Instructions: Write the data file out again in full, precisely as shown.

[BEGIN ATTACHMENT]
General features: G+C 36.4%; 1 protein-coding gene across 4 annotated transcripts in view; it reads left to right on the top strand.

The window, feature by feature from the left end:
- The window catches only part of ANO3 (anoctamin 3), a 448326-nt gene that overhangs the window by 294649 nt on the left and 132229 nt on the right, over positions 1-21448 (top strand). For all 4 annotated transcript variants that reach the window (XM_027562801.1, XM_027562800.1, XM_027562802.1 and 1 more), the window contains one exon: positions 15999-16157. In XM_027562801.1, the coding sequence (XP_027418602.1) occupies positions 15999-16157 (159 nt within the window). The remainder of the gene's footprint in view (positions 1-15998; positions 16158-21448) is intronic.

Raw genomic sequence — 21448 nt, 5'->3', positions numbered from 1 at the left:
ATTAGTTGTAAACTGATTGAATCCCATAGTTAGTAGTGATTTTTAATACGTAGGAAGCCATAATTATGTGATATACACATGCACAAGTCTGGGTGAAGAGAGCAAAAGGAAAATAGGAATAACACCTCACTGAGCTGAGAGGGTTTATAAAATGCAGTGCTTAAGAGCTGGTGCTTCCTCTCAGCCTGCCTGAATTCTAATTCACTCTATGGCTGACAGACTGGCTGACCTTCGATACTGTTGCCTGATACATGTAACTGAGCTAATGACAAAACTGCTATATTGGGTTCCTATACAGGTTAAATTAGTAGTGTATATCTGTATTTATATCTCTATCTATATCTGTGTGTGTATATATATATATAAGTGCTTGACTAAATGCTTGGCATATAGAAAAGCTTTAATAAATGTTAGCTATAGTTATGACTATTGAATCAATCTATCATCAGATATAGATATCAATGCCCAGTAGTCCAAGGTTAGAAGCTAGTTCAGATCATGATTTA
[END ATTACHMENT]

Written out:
General features: G+C 36.4%; 1 protein-coding gene across 4 annotated transcripts in view; it reads left to right on the top strand.

The window, feature by feature from the left end:
- The window catches only part of ANO3 (anoctamin 3), a 448326-nt gene that overhangs the window by 294649 nt on the left and 132229 nt on the right, over positions 1-21448 (top strand). For all 4 annotated transcript variants that reach the window (XM_027562801.1, XM_027562800.1, XM_027562802.1 and 1 more), the window contains one exon: positions 15999-16157. In XM_027562801.1, the coding sequence (XP_027418602.1) occupies positions 15999-16157 (159 nt within the window). The remainder of the gene's footprint in view (positions 1-15998; positions 16158-21448) is intronic.

Raw genomic sequence — 21448 nt, 5'->3', positions numbered from 1 at the left:
ATTAGTTGTAAACTGATTGAATCCCATAGTTAGTAGTGATTTTTAATACGTAGGAAGCCATAATTATGTGATATACACATGCACAAGTCTGGGTGAAGAGAGCAAAAGGAAAATAGGAATAACACCTCACTGAGCTGAGAGGGTTTATAAAATGCAGTGCTTAAGAGCTGGTGCTTCCTCTCAGCCTGCCTGAATTCTAATTCACTCTATGGCTGACAGACTGGCTGACCTTCGATACTGTTGCCTGATACATGTAACTGAGCTAATGACAAAACTGCTATATTGGGTTCCTATACAGGTTAAATTAGTAGTGTATATCTGTATTTATATCTCTATCTATATCTGTGTGTGTATATATATATATAAGTGCTTGACTAAATGCTTGGCATATAGAAAAGCTTTAATAAATGTTAGCTATAGTTATGACTATTGAATCAATCTATCATCAGATATAGATATCAATGCCCAGTAGTCCAAGGTTAGAAGCTAGTTCAGATCATGATTTA